“They can never nail me for it. The weapon is gone”
Sven Olof Joachim Palme joined the Social Democratic Party in Sweden, becoming head of its youth section in 1955 when he was 28. Three years later he became an MP and in 1963 joined the cabinet for the first time. On 1 October 1969 he became prime minister but lost power in October 1976 when he tried to raise taxes to pay for welfare benefits. He was returned to office in 1982.
He had many admirers but also a large number of enemies for his stance against American involvement in Vietnam, nuclear weapons and Franco; and for his support for sanctions against South Africa and the Palestinian Liberation Organization.
Four years later, on 28 February 1986, he and his wife, Lisbet, went to the cinema. They left to walk home. Palme did not have any bodyguards and freely walked the streets day and night. That night at 11.21pm, as he and Mrs Palme walked down Sveavagen in Stockholm, a gunman shot Palme in the back outside a pen shop.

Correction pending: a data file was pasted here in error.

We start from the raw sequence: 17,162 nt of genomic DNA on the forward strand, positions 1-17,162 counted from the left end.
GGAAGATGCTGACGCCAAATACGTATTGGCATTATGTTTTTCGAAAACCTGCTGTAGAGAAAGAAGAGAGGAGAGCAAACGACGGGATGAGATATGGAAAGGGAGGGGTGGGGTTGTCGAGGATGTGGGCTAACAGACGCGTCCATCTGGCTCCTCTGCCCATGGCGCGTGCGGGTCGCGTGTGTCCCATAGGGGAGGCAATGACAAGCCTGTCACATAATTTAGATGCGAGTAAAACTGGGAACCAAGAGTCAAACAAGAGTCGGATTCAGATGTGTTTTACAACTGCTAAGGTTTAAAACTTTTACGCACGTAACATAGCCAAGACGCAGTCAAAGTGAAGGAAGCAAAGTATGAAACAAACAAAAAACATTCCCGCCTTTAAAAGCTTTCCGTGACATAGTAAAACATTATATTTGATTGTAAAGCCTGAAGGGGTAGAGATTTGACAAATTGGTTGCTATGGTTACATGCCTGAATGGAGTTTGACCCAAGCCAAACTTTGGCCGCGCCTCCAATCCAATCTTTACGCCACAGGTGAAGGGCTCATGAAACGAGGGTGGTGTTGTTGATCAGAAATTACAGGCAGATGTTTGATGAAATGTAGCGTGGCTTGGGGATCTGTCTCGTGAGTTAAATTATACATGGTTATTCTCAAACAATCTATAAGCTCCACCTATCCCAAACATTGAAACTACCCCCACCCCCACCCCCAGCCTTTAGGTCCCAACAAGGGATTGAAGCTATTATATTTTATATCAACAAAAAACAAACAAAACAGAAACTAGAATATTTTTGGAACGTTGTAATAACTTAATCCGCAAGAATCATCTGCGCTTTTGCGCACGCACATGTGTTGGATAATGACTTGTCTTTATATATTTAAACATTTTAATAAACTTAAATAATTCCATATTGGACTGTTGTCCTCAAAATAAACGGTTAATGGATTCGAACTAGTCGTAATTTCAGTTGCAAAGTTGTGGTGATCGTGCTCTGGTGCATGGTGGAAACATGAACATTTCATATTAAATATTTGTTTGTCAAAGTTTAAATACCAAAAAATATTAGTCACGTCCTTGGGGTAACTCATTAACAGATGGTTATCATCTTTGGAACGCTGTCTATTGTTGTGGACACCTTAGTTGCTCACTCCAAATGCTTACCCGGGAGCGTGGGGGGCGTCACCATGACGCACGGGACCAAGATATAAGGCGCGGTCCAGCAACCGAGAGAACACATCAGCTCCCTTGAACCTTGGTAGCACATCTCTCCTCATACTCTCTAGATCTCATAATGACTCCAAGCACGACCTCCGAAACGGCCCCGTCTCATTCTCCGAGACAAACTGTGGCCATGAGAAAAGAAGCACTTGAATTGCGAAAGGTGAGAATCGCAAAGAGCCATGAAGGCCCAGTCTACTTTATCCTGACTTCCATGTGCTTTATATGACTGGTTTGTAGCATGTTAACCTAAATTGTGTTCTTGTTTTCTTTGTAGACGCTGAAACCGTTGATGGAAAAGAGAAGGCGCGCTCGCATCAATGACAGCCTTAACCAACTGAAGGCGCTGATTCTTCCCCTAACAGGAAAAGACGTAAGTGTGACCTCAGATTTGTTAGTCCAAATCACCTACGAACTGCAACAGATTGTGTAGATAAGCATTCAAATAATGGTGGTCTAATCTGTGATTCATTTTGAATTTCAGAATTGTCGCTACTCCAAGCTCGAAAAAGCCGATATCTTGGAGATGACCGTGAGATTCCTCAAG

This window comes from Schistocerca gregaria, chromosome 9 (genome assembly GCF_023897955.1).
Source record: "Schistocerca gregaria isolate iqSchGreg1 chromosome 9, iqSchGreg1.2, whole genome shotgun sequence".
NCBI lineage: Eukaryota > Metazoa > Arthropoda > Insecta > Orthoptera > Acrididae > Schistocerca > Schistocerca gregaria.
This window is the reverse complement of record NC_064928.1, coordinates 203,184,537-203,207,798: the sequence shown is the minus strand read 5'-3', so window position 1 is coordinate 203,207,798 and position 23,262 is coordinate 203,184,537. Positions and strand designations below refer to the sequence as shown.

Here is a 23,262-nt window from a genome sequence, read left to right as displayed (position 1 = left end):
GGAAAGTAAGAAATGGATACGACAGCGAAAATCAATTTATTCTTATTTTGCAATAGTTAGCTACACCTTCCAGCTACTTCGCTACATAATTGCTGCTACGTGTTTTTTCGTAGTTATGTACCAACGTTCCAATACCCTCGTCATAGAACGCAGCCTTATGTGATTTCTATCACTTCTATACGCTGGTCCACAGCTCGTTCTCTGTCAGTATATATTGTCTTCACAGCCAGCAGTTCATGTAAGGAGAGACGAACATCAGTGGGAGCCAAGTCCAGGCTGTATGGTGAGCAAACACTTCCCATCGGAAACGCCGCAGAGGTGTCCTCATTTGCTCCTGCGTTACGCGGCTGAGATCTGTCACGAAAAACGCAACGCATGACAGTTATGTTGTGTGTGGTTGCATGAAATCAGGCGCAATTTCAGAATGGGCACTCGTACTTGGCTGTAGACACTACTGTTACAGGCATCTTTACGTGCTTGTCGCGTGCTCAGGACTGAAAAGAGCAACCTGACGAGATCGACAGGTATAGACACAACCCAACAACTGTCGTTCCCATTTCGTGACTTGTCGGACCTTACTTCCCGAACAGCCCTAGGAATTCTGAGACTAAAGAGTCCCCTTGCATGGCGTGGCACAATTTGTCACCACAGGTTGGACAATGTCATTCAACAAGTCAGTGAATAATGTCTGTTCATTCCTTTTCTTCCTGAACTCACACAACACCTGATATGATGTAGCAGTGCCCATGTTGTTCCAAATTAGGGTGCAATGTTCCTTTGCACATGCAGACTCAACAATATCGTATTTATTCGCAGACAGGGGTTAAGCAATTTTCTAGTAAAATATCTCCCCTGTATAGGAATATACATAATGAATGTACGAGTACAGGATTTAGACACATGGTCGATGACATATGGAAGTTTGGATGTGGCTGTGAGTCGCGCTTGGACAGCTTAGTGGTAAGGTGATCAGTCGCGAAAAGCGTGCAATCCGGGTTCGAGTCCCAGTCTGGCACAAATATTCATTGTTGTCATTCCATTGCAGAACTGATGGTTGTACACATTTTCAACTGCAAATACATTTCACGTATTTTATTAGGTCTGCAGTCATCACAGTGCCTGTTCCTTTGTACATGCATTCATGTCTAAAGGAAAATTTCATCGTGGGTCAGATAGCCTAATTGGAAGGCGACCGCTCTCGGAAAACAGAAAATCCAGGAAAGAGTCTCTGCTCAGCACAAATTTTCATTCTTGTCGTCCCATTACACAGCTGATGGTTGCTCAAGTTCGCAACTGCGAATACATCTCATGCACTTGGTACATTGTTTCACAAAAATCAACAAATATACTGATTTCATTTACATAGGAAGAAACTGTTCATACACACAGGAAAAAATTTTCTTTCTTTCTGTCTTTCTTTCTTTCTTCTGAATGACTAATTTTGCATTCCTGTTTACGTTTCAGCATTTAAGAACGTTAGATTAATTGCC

Mrs Palme was also shot but recovered. Two young women nearby rushed to help the stricken politician. The prime minister was taken to hospital but was pronounced dead at 12.06am on 1 March 1986.
Sveavagen, Stockholm, Sweden
11.21pm Friday 28 February 1986
A reward worth $5 million was posted for information leading to the capture and conviction of Palme’s killer but no one came forward. Various names, nearly all with right wing connections, came into the frame for the killing. One of these people was mentioned, but not identified, by a policeman in his book about the case and then was himself murdered in North Carolina, America.
In December 1988 an alcoholic petty crook called Christer Pettersson, aged 41, was arrested for the murder and picked out of a line-up by Mrs Palme. He was sentenced to life imprisonment but released in 1989 after his conviction was deemed unsafe.
Despite his acquittal, Pettersson once confessed to shooting Palme. “Sure as hell it was me who shot [him], but they can never nail me for it. The weapon is gone,” he told Swedish writer Gert Fylking in 2001.
He later retracted the statement and said he was not involved in the killing. He died at the Karolinska University Hospital, Stockholm on 29 September 2004 of brain haemorrhaging and organ failure. The gun used in the murder was never found and officially the assassination remains unsolved.